In no time he was mocking up the first incarnation of this bike. It was quite different back then. Zack had been watching a lot of the TV shows, and what he ended up with had a fat back tire and some other parts that were more popular at the time. Still, it was good enough to win him first place at the Westmoreland Pittsburgh PA Toy Run bike show, an event that we had all gone to with each other since I started riding. It was incredible to watch the history of this come down like that. Anyway, after that show, and mind you the kid hadn’t even turned 18 yet, he took the bike home and ripped it down to make it more like the bike he had always had in his head. With help from the Limpnickie Builder Manual, his dad and his ability to swap and trade his way into other options, he went with a skinny tire, teardrop tank and some handcuff handlebars. All over this bike you can see the sign of his ability as he learned to weld and fabricate mounts and his exhaust system — damn cool! He handmade the sissy bar, fabbed his exhaust and fender mounts as well as the cool little shift lever with the brass braids. The first time around he just went with the basic BBQ black paint job. On this new creation he could only imagine doing one paint scheme — the same one that was on his old man’s Shovelhead: black and white, even the same tank badges. This cat’s bike is a rolling tribute to his dad and I’m sure my brother is very proud of him.

Recently, we saw Zack and Scott again as they came out to Thunder in the Valley. Of course Zack was on this hot little bitch, and he took home top honors for “Best Bobber” from our show there. Great build man! But the story doesn’t stop there. Building bikes is also what Zack has planned to do for a living: God help him! He has a little shop where he is quite proficient at splitting cases and rebuilding motors and trannys. He does all manners of service work to bikes new and old and can’t imagine doing anything else with his life. He has had a small setback though; the original place where he was doing his wrenching was sold so he had to move out. Faced with several options, Zack and his dad decided to build a shop in back of the family house and make a permanent home for Diamonds and Rust. It’s a good thing too since Zack has three ground-up builds waiting on him right now. So in case you were wondering why this was the bike we chose for the cover of our September offering, I hope that the story behind the build sets your minds at rest, that for our part of the world anyway, things are in good hands. The next generation will be filled with tramps and scooter bums just like us. Turns out they have been waiting for their time all along.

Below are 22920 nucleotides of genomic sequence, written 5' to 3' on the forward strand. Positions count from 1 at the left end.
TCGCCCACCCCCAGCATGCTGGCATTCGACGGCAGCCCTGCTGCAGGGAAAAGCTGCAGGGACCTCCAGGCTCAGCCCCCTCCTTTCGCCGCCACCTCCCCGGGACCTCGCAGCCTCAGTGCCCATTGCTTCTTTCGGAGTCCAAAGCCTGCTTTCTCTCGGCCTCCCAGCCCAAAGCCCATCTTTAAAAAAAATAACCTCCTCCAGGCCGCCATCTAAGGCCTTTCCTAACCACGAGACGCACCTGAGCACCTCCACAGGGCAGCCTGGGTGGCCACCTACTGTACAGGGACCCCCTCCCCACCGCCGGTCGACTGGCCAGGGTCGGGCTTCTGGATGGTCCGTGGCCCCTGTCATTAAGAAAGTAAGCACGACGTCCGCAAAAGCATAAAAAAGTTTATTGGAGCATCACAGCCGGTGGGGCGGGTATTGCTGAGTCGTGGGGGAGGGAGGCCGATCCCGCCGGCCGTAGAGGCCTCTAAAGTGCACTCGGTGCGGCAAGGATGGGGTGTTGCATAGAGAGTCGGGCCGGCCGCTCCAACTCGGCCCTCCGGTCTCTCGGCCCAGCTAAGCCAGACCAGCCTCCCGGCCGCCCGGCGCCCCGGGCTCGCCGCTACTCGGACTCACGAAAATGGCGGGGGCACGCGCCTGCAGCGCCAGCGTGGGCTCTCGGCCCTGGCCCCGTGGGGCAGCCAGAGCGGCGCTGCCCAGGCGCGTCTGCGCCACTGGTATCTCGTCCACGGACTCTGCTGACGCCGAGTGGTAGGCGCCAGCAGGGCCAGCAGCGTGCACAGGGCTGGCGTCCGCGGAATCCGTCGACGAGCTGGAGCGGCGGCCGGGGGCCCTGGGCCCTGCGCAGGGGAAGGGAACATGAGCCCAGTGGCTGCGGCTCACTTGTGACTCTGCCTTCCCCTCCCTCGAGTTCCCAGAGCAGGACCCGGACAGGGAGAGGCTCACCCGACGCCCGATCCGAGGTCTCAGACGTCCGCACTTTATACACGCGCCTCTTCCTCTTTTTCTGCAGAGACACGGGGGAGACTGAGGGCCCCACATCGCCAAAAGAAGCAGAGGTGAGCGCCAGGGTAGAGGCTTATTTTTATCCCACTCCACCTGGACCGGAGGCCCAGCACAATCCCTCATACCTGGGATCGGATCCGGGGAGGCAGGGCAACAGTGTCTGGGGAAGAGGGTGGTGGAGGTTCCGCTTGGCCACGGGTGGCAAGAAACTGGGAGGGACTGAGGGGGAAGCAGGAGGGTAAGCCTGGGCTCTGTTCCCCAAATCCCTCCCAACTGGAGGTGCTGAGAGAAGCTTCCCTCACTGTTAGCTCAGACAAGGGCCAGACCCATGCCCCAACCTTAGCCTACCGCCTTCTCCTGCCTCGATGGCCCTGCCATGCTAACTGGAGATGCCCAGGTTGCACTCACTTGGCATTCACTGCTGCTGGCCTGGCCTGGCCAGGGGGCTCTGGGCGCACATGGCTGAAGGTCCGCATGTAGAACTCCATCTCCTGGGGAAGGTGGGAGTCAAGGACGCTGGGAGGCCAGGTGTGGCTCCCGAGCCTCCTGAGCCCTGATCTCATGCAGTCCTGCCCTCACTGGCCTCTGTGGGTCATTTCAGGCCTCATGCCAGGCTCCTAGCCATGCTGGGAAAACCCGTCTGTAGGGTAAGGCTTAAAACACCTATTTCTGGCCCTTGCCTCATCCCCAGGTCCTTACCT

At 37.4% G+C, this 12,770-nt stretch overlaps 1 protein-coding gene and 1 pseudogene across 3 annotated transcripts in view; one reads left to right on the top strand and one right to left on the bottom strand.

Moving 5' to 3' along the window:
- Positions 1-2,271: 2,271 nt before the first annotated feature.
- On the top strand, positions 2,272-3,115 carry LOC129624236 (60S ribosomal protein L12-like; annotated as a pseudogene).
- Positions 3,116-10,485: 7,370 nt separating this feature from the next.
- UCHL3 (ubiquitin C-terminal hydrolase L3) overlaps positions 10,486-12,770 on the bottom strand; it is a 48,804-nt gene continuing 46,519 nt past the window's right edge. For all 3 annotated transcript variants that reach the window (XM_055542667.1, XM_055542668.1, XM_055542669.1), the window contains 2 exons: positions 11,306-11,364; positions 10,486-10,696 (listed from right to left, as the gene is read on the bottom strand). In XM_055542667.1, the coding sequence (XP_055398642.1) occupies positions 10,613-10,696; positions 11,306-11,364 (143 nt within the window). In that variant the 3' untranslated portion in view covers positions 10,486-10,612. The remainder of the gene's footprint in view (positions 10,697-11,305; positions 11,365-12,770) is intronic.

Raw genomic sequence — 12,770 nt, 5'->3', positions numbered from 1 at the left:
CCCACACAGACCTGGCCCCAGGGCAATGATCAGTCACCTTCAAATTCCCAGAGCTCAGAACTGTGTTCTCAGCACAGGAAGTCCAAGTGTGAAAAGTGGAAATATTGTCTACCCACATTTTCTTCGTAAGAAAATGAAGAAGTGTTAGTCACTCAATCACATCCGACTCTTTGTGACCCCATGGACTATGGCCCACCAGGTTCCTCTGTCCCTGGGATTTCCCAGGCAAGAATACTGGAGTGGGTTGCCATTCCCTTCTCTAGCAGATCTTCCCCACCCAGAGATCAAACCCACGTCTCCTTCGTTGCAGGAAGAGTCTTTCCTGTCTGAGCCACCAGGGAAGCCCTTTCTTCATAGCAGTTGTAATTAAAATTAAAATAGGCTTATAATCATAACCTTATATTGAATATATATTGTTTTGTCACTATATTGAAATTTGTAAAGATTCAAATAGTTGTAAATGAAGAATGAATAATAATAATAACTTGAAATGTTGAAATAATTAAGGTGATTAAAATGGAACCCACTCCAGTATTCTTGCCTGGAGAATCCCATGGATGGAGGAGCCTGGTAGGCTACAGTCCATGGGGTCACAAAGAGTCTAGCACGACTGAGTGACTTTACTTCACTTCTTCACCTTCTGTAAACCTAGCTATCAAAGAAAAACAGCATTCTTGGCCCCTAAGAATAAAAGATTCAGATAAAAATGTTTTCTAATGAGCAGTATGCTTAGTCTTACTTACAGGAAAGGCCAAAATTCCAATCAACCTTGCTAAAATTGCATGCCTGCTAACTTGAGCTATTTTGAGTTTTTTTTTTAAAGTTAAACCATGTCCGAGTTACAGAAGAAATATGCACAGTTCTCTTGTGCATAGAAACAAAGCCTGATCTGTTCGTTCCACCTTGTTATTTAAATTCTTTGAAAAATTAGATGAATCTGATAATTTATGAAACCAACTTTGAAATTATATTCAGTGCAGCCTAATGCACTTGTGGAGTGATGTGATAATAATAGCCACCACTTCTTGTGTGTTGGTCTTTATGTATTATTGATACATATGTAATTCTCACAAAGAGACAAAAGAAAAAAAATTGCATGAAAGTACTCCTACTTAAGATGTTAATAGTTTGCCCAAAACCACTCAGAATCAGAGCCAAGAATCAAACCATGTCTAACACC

Feature 1c Sep 13 Kerri

Diamonds And Rust Tech Sheet

Owner: Zack Conway

City: Lower Burrell, PA

Fabrication By: Zack Conway

Year: 1978

Model: Custom

Time: 4 Months

Value: Priceless

ENGINE

Year: 1978

Model: Shovelhead

Builder: Zack Conway

Ignition: Morris Magneto

Displacement: 74”

Pistons: H-D

Heads: H-D

Cam(s): Sifton

Carb: S&S

Air Cleaner: Mesh Type

Exhaust: Zack Conway

Primary: BDL

TRANSMISSION

Year:

Make: H-D

Shifting: Like a 4 Speed

FRAME

Year: 2013

Make: Kraftech

Rake: 30

Stretch: 0

FRONT END

Type: Springer

Builder: Three Two Choppers/DNA/JH Choppers

Extension: -2”

Triple Trees: Nada

WHEELS

Front Wheel: Spokes

Size: 21”

Tire: Avon Speedmaster

Brakes: Nada

Rear Wheel: Spokes

Size: 16”

Tire: Cheapo

Brakes: GMA

PAINT

Painter: Some Asshole

Color: Black and Pearl White

Type:

Molding:

Chroming:

ACCESSORIES

Bars: Acme

Risers: None

Hand Controls: HD

Gas Tank(s): Alien

Front Fender: Nada

Rear Fender: Zack / Kraft Tech

Seat: Drag Specialties

Foot Controls: Swap Meet Specials

Oil Tank: Chassis Design Company

Taillight: Cheapo

Headlight: Wyatt Gatling

Photographer: Chris Callen